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/games/ - Games

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What unknown games are you playing that you think are worth talking about? And I mean actually obscure not EYE Divine Cybermancy obscure.

I just finished through playing Kandria, which is a very small indie open world platformer. The gameplay is a lot like Celeste most of the time except much more difficult, and this is applied to a metroidvania like open world, except there isn't anything that unlocks new areas like that and you've got your entire arsenal at the beginnin of the game. The platforming is fun but as I said it is incredibly difficult in later areas, though in earlier areas they added a bunch of pointless underground office blocks to like make it an open world or something. Those areas are very tedious and pointless. It also has a combat system which sucks and I try to avoid it except when you can use it for platforming. The game is very open as to how you approach obstacles, there are often different ways of getting past a room or you can go a different way through the map. The most standout thing for me was the story, which I wasn't expecting to be sort of good even if the twist is predictable. It also has a good soundtrack. All in all its a heavily flawed and rough indie passion project that nevertheless managed to fulfill my need for open 2D platforming.

 


 

>>27491
What a charming game! The visuals are beautiful, like a great children's picture book.

 

>>27493
It really is, not lying when I say it's one of the best build-your-own-car games to this day.

 

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Since I mentioned it in another thread, I'll write a few words about the Disaster Report series.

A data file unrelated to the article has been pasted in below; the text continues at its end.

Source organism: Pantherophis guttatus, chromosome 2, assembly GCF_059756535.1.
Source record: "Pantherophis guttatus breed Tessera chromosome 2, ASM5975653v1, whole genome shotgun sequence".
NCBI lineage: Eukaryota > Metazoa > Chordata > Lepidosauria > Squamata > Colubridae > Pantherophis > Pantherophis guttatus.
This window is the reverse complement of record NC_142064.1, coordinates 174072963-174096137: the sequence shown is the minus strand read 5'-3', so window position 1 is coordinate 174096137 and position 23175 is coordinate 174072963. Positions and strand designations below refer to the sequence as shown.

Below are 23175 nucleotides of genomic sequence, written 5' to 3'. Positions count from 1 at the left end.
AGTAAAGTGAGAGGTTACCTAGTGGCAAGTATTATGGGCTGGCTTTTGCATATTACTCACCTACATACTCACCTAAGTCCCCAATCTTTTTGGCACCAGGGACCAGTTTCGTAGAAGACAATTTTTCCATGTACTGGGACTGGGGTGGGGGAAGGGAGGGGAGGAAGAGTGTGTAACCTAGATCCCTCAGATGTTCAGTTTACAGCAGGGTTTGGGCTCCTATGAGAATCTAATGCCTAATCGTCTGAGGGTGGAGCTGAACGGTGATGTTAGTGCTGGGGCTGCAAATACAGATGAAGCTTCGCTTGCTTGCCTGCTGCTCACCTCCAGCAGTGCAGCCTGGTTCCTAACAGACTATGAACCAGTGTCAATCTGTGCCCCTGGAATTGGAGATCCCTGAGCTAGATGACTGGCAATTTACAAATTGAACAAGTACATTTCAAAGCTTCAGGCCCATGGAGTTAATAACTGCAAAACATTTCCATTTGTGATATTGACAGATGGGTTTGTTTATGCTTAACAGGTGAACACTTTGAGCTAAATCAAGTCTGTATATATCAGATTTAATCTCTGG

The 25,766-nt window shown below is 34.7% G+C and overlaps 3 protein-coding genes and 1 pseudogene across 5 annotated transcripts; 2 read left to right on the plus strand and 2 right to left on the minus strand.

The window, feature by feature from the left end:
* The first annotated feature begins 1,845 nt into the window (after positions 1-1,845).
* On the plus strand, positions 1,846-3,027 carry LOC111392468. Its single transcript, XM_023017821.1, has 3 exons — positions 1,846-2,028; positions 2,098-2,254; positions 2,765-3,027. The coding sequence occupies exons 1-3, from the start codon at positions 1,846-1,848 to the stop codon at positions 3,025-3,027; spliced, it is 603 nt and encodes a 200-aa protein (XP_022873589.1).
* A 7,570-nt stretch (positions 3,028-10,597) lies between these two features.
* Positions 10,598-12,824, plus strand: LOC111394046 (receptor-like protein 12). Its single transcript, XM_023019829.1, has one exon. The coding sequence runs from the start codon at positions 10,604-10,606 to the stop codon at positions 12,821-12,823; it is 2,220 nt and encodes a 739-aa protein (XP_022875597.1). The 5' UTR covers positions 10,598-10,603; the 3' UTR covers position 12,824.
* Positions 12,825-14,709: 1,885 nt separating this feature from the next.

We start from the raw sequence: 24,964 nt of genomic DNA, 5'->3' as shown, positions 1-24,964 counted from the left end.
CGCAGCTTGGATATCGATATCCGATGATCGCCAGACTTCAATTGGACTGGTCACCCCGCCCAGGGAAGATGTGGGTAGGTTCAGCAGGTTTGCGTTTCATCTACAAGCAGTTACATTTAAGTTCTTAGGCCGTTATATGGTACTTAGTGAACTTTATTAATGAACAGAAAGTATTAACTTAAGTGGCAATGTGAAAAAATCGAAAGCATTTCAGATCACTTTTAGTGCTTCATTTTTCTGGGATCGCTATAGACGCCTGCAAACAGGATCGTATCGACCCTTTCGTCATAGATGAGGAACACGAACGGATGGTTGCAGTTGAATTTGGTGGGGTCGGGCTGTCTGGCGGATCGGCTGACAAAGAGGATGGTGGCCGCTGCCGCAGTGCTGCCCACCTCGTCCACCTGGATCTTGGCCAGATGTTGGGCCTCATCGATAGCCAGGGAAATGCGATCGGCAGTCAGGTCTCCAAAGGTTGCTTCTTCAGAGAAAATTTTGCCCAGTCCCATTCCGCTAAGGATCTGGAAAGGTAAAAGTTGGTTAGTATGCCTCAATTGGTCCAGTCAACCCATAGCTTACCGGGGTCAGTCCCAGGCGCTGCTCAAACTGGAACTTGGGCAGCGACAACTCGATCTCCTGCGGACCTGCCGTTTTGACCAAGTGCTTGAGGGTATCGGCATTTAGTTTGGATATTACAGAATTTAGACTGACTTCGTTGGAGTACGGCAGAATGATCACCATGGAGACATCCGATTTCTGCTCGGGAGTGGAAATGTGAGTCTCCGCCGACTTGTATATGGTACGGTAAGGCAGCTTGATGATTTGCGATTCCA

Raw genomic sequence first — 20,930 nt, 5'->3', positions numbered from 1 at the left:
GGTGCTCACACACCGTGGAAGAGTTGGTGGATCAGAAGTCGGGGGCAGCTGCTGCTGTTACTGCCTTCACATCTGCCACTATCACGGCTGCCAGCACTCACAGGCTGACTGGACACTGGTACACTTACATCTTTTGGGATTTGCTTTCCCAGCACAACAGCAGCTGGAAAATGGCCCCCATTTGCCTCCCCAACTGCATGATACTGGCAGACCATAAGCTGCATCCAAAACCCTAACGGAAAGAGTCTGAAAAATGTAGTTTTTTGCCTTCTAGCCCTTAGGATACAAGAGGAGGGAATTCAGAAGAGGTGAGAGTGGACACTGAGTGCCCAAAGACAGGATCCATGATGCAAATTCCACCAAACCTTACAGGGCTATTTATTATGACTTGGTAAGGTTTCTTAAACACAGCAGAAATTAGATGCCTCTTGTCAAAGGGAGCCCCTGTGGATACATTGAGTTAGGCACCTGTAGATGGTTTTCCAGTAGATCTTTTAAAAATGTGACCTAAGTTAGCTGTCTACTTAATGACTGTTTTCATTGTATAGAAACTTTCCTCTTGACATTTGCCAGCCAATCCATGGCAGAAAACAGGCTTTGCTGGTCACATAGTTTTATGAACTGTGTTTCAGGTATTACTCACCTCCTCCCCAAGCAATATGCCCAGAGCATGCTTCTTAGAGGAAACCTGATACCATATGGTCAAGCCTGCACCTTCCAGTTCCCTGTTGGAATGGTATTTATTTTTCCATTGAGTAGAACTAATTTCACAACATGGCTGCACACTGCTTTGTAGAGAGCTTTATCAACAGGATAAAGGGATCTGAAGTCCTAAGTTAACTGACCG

The genre is survival. Just survival, no horror. Your character (or characters) are trying to survive natural disasters, such as earthquakes and tsunamis. There is no combat whatsoever in these games, although sometimes you do need to avoid some dangerous people. In part 2 you can combine items to make bum style coats that protect you from rain, they degrade with time too. Watching your body temperature is important, it's pretty much your life bar, although it's very generous. In part 1 you have to drink water, but the taps are everywhere, they got rid of the idea in 2. The environments break apart in real time (it's scripted), which looks very impressive, especially for the time.

1 and 2 were released on PS2 in the west. 3 was a Japan only PSP game, there's a fan translation but I don't recommend playing it, too boring. 4 is on everything, even on Steam, and it's a great game, but they changed the formula, making it more akin to Yakuza side missions that take place during an earthquake. You run around and talk to people even more than usual in 4, there's more exploration as well.

Also, in part 2 there are 6 playable characters with their own campaigns, and a bunch of endings that depend on your choices during the game. 1 also has a few endings but only one playable character.

Lastly, for some reason they made most characters blonde in 2 for the Western release of the game. Just giving them Western names wasn't enough, apparently.